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Friday, February 24, 2012

Getting to know 'Washington' the bear, a little better...

Last night, when I left off blogging, Washington had just hit the hay (that's still funny...). To be brought up to speed, go back an entry and read: 1st Live Black Bear Encounter in 2012!

After waiting approximately 5 minutes for the tranquilizer to take effect, the bear team gave Washington a poke through a hole in the trap to see if there was a reaction. That bear was out for a hard nap, so they decided it was time to pull him out of the trap!

*Remember: the bear is not hurt, he won't be hurt, and will be released in this location once he is 'processed'.

Once the door of the trap was opened, this is what greeted us. A large, smelly, slumbering bear.
He was MASSIVE and beautiful.

Here the team is maneuvering the bear onto a net, so that they can drag him out onto the ground. At this point, we didn't know the weight of him, but everyone could see he was a big boy. It took most hands on deck to pull him out and get him situated on the space blanket.


With this type of tranquilizer, not sure if this applies to all chemical immobilizations, but the bear is unable to thermo-regulate, or maintain a constant internal temperature. Even in seemingly mild conditions, the animal can succumb to hypo or even hypERthermia. Yesterday it was dry, sunny, and mild (in the 40s*F). Still, we used a space blanket to create a buffer between the ground and the bear.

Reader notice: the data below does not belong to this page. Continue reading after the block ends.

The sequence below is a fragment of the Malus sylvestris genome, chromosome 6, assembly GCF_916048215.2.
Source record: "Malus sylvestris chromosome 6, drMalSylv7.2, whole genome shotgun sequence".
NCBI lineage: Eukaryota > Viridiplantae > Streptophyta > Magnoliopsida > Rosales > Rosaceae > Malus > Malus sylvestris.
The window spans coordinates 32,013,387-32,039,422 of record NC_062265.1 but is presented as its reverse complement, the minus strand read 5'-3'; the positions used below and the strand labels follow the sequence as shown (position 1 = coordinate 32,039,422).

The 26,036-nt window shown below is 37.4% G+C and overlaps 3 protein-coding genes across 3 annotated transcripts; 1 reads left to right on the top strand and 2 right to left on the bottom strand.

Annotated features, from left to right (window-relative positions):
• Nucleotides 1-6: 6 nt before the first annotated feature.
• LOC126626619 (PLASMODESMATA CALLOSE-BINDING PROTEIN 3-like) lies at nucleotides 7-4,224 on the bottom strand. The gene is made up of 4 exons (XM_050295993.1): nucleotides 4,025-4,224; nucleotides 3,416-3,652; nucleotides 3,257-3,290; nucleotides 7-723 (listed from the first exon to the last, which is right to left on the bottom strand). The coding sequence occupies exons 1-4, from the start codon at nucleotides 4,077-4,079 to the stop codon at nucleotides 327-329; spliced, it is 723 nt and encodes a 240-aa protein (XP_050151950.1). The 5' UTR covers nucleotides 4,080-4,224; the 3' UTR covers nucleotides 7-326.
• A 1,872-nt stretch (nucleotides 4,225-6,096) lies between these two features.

Fur bearer biologist, Scott Smith checking on the bears condition. The red you see is a sleeve that was placed over the bears face. Another side effect of the tranquilizer is that the bear cannot blink, so to protect against debris and the sunlight, also to perhaps keep him calm mentally, we left in 'in the dark'.


So once the bear is out of the trap, arranged on his left side (to protect internal organs), placed on the space blanket, hooded, and deemed in stable condition, the 'processing' begins. Matt, the Cornell Masters student, and the DEC bear team all collect various biological information, and Matt needed to replace the faulty collar this bear had been wearing.

Before we removed the bear from the net, he was hooked up to a scale to be weighed. It took almost all of us to lift him. Unfortunately we didn't get a picture of the lifting, but the weight of Washington was ~390 pounds. BIG BOY!